Train travel to the Continent


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Just booked our tickets to go to the Black Forest at the end of May. Didn't want to fly, and I'm not keen on driving on the wrong side of the road (i.e. the right side of the road!) Preliminary research showed that German Railways do through tickets from London via Brussels to any station in Germany as cheap as €59 each second class or €109 first class - limited availability. I watched the site like a hawk for days, and all was well. Waited until midnight (German time) on Monday - first day tickets came on-stream for the day we are travelling - entered our requirements and the "cheapest" price came up - €149 each second class, €159 first class - arrrgggh !

So back to the drawing board ! Eventually settled on a Eurostar London to "any station in Belgium" for £38; cross border ticket to the German frontier station at Aachen for €5.50, and a German Railways cheap ticket onwards from Aachen for €34.50. Coming back, a French Railways cheapo from Basel to Paris for £20.50, and a Eurostar ticket from Paris to London for £33. I reckon after add-ons for currency exchange, that will come to about £125 return each. All ordered online, tickets received as pdf for printing here at home.

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Catfan - as far as cheap fares are concerned it is exactly the same system as low cost airlines. They have a "standard" - very expensive - fare, which everyone tries to avoid like the plague, and small allocations of tickets at a variety of price levels, with the lowest ridiculously cheap. Once the cheapest are sold out, the price moves up to the next level, and so on. For days (or specific services) where demand is high, the lowest fare ranges may be cancelled altogether.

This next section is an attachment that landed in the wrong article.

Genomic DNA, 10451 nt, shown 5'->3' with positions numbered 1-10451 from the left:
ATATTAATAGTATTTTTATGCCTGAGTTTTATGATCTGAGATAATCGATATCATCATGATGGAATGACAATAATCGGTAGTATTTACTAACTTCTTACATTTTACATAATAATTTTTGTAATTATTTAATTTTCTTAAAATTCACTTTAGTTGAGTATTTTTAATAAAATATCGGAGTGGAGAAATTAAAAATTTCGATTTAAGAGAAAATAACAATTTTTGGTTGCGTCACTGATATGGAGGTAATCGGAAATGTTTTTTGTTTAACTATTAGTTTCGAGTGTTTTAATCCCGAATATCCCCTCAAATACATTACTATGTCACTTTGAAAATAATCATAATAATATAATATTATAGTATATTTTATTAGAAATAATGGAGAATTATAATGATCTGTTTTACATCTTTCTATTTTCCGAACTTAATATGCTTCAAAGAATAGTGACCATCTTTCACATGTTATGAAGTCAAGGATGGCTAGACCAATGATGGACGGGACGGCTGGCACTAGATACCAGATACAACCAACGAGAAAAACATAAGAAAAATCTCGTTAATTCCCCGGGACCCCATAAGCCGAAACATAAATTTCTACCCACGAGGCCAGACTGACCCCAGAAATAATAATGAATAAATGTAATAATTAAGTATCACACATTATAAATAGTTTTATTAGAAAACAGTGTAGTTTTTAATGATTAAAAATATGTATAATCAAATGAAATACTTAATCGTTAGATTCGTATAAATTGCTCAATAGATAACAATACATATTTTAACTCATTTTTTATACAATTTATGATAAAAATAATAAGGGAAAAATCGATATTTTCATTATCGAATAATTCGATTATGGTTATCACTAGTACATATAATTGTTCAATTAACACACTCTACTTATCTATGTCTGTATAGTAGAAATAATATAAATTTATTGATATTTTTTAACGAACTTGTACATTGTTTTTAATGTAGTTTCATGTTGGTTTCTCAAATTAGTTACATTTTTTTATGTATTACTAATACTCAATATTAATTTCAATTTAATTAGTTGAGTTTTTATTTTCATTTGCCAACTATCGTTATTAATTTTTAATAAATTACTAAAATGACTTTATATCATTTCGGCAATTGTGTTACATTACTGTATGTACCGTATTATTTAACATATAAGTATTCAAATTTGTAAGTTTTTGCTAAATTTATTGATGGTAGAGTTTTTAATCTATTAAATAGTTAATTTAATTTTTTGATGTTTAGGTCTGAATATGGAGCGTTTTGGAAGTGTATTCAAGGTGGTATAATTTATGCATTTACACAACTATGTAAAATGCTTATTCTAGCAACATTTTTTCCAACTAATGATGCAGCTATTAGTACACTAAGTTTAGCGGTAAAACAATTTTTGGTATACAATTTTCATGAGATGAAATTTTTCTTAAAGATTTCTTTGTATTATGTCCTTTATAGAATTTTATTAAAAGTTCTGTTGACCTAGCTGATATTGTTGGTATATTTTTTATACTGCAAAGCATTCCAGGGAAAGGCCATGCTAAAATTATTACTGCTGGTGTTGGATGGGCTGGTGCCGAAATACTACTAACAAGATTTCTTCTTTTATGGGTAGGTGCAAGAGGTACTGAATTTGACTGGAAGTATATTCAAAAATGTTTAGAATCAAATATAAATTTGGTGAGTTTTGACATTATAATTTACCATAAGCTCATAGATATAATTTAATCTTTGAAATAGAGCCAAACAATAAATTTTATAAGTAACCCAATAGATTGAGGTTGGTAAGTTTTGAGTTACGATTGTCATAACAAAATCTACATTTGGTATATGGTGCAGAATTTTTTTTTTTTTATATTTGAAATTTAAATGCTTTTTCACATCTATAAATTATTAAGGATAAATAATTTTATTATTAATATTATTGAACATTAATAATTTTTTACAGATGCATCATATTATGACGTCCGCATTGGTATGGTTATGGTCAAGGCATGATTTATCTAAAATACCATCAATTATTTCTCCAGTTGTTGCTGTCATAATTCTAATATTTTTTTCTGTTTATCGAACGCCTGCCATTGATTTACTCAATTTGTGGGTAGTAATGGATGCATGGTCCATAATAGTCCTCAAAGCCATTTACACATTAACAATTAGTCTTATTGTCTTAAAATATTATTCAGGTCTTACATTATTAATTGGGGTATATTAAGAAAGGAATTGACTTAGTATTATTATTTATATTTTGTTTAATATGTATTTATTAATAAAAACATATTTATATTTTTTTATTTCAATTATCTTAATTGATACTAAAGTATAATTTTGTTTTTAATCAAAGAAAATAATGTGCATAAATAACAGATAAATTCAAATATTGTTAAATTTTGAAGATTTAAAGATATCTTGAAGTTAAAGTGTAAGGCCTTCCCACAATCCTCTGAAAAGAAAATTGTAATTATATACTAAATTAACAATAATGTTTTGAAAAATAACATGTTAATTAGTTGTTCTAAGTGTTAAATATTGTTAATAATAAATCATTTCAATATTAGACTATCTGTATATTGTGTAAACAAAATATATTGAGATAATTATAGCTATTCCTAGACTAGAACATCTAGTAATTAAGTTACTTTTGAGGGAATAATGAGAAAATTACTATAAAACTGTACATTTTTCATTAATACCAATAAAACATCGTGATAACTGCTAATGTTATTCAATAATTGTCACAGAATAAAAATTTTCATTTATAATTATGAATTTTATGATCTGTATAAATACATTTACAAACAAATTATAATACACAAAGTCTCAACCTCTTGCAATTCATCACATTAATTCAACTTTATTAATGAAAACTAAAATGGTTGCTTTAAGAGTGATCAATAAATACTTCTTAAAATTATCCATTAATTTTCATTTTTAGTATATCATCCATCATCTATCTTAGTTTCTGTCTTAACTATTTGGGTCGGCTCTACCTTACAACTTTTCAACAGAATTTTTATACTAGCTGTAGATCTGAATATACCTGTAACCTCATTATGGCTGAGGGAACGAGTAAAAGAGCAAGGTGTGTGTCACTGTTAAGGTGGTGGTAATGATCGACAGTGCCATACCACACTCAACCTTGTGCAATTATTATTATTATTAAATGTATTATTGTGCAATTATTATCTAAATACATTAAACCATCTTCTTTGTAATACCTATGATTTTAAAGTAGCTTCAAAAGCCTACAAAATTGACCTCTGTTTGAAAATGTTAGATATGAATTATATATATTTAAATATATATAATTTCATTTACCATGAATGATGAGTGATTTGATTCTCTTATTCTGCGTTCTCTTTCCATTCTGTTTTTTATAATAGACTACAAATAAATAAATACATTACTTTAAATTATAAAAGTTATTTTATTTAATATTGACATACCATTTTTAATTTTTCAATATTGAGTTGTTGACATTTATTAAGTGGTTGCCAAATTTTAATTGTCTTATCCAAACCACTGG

It makes sense (of a sort!) from the point of view of encouraging people to use very early morning, late evening, and "between the peaks" services, and making sure that those who use peak hour trains pay through the nose for doing so. Of course season ticket holders get to travel on these trains at a very cheap rate for each journey - but this is balanced to a degree by the fact that their season tickets represent big income for the operators, and it's all paid up-front which helps the cashflow. (Also there is no question of them deciding to risk travelling without a ticket from time to time.)

Having said all that, it is a huge turn off for people who just want to travel from A to B, without studying form for weeks before booking their tickets. I "sort of" understand the system, and even then it took me hours to plan how to do it, and another couple of hours to actually place the orders online.